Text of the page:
It’s therefore no mystery why Koretz, Bonin, and Ryu have publicly announced their opposition to allowing digital billboards anywhere outside sign districts, as per the City Planning Commission action. Councilman Paul Krekorian has also publicly opposed plans to allow new digital billboards outside sign districts on private property, although none of the 101 signs went up in his San Fernando Valley district. O’Farrell hasn’t taken as definite a stand as his four colleagues, but has told constituents that he was happy with the planning commission’s action.
If the plan presented this week to allow digital billboards beyond those limited sign districts is eventually approved, Clear Channel could turn on most of the 84 billboards it put up in 2007-2008. Likewise, Outfront Media. And the city’s third major billboard company, Lamar Advertising, which owns some 3,000 small billboards in mostly lower-income neighborhoods, could erect new digital billboards on commercial thoroughfares in areas with the more affluent consumers valued by advertisers.
For example, the plan would allow Clear Channel to turn on a now-dark digital billboard on Santa Monica Blvd. in West L.A. in exchange for removing two or three old, rundown billboards in council district 8 in south L.A. and paying the city an annual fee of $250,000. That might seem a great deal for Harris-Dawson, who represents that district and has complained of billboard blight there, but what of people in the residential neighborhood adjacent to that Santa Monica Blvd. billboard who repeatedly complained of constantly changing light cast into their homes and brilliantly lit ads for products and services looming beyond their roofs in the night sky.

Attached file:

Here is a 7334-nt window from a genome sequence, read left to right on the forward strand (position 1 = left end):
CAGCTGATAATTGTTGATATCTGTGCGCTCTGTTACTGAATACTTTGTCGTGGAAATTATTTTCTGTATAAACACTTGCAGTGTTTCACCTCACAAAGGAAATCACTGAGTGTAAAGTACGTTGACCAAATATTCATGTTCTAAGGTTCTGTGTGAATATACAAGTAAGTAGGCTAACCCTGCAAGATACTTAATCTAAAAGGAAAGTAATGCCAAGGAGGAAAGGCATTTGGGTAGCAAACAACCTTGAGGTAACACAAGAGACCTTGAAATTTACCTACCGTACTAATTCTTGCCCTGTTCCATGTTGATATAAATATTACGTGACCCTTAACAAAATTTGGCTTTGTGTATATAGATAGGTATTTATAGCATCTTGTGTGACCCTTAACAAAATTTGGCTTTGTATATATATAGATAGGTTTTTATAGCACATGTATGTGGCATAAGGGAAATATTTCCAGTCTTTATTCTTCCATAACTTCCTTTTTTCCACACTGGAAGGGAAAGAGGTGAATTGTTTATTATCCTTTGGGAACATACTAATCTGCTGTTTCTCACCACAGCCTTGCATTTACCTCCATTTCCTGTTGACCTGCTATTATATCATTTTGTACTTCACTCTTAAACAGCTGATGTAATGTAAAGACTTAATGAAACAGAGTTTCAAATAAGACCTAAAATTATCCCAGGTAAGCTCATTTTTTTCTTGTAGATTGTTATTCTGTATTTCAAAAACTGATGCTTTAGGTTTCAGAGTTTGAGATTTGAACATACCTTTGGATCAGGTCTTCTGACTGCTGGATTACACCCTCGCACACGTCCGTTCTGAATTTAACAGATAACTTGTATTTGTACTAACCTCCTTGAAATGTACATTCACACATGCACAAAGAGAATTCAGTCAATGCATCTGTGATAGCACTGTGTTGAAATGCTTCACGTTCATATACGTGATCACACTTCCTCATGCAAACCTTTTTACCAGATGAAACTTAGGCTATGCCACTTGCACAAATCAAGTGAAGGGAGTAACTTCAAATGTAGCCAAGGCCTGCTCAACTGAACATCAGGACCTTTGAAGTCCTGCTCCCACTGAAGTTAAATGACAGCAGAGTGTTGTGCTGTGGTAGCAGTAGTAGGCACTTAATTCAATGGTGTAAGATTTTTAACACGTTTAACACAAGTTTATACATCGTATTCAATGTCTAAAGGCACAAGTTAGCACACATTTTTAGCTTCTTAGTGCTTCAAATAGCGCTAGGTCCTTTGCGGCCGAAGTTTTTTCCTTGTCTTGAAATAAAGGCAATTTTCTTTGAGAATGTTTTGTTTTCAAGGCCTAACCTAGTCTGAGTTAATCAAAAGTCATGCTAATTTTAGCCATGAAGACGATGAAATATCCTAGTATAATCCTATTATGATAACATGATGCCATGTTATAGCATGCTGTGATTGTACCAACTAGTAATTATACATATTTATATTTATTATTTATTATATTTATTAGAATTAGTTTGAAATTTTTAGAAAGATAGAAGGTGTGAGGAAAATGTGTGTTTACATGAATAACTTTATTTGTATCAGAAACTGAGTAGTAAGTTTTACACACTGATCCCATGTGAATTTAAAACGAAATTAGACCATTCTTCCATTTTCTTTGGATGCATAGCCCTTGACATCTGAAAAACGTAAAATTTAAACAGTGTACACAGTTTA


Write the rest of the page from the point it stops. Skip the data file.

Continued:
A fourth member of the PLUM committee, Gil Cedillo, whose district west and north of downtown includes some of the city’s poorest areas, could also benefit from the removal of old, blighted billboards, especially since Clear Channel and company are not likely to look at most of the district as fertile ground for new digital billboards. The fifth member, Mitchell Englander, represents a much more affluent district in the northwest San Fernando Valley, but the predominately residential district has by far the fewest number of billboards in the city and probably wouldn’t be a major target for companies wanting to put up new digital signs.
As mentioned above, the plan would require votes from 10 of the 15 city council members since it conflicts with the ordinance approved by the planning commission. If council members Bonin, Koretz, Ryu, and Krekorian maintain their current stands, and are joined by O’Farrell, they could block that action since one council seat is currently vacant. However, that vacancy will be filled in the upcoming city election and a new council member will be seated on July 1 or next year.
There are some other hurdles as well. A Clear Channel representative has written a letter to the committee criticizing the takedown ratios as too high, and arguing that instead of a set annual fee the companies and city should negotiate a fee for each relocation agreement. Regency Advertising and Summit Media, two of the city’s small billboard companies, have also argued for lower takedown ratios and fees on the grounds that the proposed plan would shut them out of the process.
And City Attorney Mike Feuer, who unsuccessfully sponsored a statewide moratorium on digital billboards when he was a state assembly member, has not weighed in on the possible legal ramifications of the billboard relocation scheme. Feuer has already poured cold water on one of the PLUM committee’s earlier proposals, which was to grant “amnesty” to all unpermitted and non-compliant billboards in the city.
To read the CLA and CAO reports in the city’s council files, click here.